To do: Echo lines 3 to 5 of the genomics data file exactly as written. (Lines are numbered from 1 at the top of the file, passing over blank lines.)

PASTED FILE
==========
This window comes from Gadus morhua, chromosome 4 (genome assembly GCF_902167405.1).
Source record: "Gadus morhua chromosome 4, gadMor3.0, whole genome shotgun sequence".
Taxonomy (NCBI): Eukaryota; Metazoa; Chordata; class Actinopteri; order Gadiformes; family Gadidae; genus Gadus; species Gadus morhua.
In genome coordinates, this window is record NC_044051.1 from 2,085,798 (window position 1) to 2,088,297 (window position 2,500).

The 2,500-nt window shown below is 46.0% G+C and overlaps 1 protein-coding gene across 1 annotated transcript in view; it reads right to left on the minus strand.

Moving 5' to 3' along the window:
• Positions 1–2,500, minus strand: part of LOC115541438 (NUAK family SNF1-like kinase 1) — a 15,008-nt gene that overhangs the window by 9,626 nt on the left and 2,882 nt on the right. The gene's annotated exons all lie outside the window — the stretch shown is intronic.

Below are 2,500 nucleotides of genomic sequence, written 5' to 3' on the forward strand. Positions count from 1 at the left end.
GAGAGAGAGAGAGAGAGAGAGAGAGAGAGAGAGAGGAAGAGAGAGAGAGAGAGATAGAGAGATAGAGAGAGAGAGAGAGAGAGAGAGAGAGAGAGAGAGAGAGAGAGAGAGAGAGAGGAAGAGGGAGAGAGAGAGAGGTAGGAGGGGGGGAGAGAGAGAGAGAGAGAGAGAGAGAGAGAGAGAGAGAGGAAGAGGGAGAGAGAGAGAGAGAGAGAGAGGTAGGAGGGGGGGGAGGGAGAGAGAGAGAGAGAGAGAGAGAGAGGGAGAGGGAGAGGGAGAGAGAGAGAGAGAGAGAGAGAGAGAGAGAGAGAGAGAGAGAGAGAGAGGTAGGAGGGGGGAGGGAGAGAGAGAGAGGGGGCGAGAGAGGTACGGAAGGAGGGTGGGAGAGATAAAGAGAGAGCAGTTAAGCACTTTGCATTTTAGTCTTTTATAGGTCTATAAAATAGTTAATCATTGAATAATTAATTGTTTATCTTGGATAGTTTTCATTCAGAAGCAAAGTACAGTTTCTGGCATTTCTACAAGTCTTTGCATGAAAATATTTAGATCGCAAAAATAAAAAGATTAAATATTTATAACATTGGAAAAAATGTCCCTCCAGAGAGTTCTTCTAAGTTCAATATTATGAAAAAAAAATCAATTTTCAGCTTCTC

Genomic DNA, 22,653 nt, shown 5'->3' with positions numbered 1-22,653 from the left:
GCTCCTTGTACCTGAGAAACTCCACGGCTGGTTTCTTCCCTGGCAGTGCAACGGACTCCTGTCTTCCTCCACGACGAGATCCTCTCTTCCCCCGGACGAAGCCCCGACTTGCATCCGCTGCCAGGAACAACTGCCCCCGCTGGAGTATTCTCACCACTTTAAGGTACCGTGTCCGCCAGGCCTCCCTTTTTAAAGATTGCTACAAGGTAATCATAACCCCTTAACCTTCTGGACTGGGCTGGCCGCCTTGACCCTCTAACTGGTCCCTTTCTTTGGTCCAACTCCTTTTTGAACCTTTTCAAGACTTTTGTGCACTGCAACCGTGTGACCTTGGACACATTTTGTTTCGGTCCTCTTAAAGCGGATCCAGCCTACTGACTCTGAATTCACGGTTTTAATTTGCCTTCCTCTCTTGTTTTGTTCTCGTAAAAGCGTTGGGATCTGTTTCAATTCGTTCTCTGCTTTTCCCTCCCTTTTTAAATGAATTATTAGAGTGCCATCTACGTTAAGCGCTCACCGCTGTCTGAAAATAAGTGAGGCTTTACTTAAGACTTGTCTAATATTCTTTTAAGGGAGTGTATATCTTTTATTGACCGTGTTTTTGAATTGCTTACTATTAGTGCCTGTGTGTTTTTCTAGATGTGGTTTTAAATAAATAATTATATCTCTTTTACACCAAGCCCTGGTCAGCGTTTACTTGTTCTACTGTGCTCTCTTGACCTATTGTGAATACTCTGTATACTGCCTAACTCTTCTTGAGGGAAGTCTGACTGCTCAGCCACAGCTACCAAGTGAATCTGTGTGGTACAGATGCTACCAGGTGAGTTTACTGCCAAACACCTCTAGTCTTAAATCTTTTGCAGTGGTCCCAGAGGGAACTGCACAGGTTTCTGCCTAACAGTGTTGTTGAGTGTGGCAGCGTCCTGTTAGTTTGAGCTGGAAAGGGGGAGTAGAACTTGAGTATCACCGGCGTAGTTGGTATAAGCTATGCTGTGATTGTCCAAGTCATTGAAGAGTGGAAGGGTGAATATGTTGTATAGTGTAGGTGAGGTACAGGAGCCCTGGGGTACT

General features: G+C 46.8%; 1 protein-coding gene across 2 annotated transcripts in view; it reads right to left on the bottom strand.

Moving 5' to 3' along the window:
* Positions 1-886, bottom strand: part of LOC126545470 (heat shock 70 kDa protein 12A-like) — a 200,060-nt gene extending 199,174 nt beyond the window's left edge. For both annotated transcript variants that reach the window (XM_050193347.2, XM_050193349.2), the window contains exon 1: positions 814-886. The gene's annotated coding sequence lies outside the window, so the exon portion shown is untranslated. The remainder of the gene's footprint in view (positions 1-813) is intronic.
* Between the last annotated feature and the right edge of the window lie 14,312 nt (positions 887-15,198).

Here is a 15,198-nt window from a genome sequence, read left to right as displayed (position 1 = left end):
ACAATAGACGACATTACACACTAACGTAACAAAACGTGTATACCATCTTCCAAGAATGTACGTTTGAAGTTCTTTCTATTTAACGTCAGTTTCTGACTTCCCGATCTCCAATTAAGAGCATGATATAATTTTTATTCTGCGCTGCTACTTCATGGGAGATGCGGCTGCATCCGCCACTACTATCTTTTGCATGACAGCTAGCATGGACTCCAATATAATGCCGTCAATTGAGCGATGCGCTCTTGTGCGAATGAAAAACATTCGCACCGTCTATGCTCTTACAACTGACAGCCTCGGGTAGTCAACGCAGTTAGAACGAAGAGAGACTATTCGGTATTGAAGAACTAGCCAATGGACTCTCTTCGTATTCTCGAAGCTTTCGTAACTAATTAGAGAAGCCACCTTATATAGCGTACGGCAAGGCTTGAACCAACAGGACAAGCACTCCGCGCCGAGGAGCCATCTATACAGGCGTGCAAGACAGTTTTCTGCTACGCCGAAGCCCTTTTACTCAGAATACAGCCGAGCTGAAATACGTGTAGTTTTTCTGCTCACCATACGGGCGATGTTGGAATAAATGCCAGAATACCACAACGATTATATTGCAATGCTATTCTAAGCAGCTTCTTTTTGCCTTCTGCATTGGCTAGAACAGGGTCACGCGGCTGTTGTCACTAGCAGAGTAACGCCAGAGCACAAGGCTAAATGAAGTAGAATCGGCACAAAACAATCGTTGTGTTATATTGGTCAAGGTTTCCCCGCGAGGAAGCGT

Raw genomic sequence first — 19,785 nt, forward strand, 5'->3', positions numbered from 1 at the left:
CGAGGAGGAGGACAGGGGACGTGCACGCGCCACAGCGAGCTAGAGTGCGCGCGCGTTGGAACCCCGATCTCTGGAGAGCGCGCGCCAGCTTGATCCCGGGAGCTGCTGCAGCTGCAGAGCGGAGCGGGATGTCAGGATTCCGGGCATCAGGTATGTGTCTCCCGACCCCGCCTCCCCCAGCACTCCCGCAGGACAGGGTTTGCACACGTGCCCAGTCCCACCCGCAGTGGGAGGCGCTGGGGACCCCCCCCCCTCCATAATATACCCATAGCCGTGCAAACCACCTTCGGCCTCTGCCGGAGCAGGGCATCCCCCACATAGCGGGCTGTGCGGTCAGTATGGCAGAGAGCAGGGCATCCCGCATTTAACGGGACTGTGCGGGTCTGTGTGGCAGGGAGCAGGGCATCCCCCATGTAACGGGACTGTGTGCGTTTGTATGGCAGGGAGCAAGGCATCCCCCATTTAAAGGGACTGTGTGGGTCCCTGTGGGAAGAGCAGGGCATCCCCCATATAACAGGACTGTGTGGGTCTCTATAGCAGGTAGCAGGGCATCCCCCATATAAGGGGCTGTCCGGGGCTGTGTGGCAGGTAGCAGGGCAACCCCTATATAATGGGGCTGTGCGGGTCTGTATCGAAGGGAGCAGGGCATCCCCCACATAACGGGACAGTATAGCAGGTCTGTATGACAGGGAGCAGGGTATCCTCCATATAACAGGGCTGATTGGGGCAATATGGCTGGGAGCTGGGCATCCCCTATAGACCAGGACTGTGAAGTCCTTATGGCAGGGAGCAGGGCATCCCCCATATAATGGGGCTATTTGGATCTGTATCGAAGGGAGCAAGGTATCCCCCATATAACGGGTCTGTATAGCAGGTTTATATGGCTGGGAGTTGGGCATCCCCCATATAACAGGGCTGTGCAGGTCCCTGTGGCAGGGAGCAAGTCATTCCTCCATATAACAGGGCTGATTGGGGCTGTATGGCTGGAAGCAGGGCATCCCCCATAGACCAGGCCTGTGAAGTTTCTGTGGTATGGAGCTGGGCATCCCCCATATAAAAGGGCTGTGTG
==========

Taxonomy (NCBI): Eukaryota; Metazoa; Chordata; class Actinopteri; order Gadiformes; family Gadidae; genus Gadus; species Gadus morhua.
In genome coordinates, this window is record NC_044051.1 from 2,085,798 (window position 1) to 2,088,297 (window position 2,500).

The 2,500-nt window shown below is 46.0% G+C and overlaps 1 protein-coding gene across 1 annotated transcript in view; it reads right to left on the minus strand.